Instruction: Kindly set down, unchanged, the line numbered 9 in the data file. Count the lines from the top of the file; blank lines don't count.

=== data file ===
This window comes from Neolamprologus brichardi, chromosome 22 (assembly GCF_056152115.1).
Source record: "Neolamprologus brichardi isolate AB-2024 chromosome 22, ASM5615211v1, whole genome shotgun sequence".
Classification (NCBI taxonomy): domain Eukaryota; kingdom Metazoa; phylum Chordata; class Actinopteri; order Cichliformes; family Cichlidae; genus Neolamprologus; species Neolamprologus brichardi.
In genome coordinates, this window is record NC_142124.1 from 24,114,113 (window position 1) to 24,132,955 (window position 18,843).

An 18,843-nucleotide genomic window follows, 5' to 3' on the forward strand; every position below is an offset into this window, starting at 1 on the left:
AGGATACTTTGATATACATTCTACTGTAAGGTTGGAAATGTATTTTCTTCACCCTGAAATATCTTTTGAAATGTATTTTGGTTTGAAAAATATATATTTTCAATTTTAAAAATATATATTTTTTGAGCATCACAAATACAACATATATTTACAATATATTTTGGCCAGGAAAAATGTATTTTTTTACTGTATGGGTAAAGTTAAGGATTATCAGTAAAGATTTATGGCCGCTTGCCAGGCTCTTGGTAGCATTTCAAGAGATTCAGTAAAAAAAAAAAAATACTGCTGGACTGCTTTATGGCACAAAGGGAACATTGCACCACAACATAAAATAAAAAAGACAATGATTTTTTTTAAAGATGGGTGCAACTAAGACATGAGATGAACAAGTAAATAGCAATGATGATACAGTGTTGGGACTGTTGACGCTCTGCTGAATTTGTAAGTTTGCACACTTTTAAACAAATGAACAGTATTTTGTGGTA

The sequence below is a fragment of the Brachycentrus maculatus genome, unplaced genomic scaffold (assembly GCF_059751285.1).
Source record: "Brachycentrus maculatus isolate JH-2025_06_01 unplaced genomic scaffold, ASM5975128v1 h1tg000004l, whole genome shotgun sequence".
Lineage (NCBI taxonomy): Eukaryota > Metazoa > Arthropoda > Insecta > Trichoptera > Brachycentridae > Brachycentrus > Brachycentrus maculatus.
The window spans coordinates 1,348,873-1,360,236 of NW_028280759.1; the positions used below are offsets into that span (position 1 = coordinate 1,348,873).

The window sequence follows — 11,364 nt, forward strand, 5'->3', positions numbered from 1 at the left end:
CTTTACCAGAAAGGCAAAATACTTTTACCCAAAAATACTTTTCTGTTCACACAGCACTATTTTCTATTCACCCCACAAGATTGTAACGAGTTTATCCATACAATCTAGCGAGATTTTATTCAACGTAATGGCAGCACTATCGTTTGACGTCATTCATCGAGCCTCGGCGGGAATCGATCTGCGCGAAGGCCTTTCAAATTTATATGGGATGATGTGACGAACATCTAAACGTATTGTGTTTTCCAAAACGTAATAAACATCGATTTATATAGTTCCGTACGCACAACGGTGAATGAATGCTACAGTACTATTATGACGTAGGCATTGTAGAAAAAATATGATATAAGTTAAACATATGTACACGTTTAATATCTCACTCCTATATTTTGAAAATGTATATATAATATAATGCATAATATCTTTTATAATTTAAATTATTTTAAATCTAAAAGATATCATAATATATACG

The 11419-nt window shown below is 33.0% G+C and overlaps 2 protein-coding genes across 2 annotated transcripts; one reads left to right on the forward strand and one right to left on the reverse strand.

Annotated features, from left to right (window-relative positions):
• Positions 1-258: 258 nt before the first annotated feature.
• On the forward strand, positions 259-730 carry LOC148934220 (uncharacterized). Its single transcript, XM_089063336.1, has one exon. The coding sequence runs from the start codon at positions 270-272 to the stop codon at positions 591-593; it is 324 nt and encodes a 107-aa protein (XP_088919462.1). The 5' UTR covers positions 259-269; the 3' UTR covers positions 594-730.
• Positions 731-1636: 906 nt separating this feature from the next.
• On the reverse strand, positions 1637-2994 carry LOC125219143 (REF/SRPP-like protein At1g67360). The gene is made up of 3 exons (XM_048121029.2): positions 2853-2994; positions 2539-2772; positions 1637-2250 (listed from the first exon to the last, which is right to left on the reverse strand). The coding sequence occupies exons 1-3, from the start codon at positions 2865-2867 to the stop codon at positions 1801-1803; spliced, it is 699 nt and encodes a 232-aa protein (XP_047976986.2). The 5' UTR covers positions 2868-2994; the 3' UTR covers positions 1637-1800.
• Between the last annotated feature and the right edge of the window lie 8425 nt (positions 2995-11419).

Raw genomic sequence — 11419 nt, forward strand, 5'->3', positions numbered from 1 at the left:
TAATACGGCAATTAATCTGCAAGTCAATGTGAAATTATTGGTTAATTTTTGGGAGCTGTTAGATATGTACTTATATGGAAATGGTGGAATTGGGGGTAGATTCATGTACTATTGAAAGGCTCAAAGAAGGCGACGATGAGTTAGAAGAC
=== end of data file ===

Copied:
Lineage (NCBI taxonomy): Eukaryota > Metazoa > Arthropoda > Insecta > Trichoptera > Brachycentridae > Brachycentrus > Brachycentrus maculatus.